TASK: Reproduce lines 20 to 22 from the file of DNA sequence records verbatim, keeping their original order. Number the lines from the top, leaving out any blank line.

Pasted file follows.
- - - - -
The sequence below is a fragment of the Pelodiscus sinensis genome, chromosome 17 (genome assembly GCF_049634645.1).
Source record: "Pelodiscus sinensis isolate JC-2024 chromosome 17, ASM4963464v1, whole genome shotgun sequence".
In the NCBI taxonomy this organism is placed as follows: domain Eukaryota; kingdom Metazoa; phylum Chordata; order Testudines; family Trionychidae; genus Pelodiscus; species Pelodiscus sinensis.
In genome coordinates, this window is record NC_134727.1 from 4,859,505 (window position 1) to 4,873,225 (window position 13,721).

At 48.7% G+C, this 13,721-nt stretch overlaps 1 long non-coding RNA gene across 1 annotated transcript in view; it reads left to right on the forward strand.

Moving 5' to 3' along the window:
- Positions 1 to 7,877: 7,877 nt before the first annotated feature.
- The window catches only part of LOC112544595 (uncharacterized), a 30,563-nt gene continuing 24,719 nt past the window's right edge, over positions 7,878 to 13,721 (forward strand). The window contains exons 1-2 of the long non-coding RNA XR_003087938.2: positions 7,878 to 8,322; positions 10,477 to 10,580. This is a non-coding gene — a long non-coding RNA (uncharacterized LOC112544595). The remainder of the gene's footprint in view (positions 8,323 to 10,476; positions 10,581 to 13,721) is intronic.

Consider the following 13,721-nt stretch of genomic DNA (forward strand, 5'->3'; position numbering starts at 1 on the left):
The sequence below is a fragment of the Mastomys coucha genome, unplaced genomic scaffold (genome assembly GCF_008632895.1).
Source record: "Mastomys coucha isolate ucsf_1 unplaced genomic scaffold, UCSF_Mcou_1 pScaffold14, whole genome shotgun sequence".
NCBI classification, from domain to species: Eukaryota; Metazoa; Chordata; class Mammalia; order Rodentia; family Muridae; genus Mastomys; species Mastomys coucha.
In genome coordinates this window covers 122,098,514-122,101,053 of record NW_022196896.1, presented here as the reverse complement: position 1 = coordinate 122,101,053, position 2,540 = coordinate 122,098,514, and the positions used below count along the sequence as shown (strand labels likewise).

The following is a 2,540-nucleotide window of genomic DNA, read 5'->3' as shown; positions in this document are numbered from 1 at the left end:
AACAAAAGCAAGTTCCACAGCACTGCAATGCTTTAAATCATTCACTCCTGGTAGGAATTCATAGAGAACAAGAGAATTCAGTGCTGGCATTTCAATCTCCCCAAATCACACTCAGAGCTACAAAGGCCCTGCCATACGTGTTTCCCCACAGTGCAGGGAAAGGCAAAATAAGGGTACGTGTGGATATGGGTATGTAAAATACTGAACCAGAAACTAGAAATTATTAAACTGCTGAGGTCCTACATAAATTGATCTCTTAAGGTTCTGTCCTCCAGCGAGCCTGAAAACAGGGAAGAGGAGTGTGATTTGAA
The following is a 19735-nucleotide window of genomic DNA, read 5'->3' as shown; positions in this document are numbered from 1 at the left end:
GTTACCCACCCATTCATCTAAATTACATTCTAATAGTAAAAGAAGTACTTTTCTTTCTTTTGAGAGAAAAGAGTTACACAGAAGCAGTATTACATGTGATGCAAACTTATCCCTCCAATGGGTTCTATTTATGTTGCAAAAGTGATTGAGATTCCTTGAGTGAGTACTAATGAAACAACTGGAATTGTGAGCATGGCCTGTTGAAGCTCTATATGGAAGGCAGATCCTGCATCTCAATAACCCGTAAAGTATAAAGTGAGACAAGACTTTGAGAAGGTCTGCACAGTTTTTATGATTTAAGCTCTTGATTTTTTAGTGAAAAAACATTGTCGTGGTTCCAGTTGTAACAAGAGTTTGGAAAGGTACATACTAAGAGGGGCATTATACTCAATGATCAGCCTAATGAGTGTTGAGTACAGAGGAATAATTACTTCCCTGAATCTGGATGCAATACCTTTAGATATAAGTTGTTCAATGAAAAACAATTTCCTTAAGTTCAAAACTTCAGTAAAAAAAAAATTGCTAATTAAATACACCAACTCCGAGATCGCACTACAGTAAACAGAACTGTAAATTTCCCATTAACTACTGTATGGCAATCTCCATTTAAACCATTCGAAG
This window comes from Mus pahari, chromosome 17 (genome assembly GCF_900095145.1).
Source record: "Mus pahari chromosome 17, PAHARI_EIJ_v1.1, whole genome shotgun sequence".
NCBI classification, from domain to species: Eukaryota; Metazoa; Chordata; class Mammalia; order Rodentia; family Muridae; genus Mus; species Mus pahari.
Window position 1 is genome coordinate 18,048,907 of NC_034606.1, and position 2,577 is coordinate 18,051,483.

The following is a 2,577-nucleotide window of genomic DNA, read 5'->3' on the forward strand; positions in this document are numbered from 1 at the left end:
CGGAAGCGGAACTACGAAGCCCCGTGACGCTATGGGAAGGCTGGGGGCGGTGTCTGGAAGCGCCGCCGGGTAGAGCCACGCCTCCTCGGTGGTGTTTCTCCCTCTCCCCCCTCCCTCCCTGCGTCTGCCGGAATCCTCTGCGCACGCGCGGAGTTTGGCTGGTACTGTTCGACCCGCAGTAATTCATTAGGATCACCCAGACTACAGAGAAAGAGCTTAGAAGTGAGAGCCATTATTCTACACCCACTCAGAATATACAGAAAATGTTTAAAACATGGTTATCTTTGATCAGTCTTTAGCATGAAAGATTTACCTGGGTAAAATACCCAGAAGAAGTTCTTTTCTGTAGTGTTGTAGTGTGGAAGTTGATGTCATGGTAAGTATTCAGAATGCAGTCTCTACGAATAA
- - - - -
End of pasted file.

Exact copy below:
NCBI classification, from domain to species: Eukaryota; Metazoa; Chordata; class Mammalia; order Rodentia; family Muridae; genus Mus; species Mus pahari.
Window position 1 is genome coordinate 18,048,907 of NC_034606.1, and position 2,577 is coordinate 18,051,483.

The following is a 2,577-nucleotide window of genomic DNA, read 5'->3' on the forward strand; positions in this document are numbered from 1 at the left end: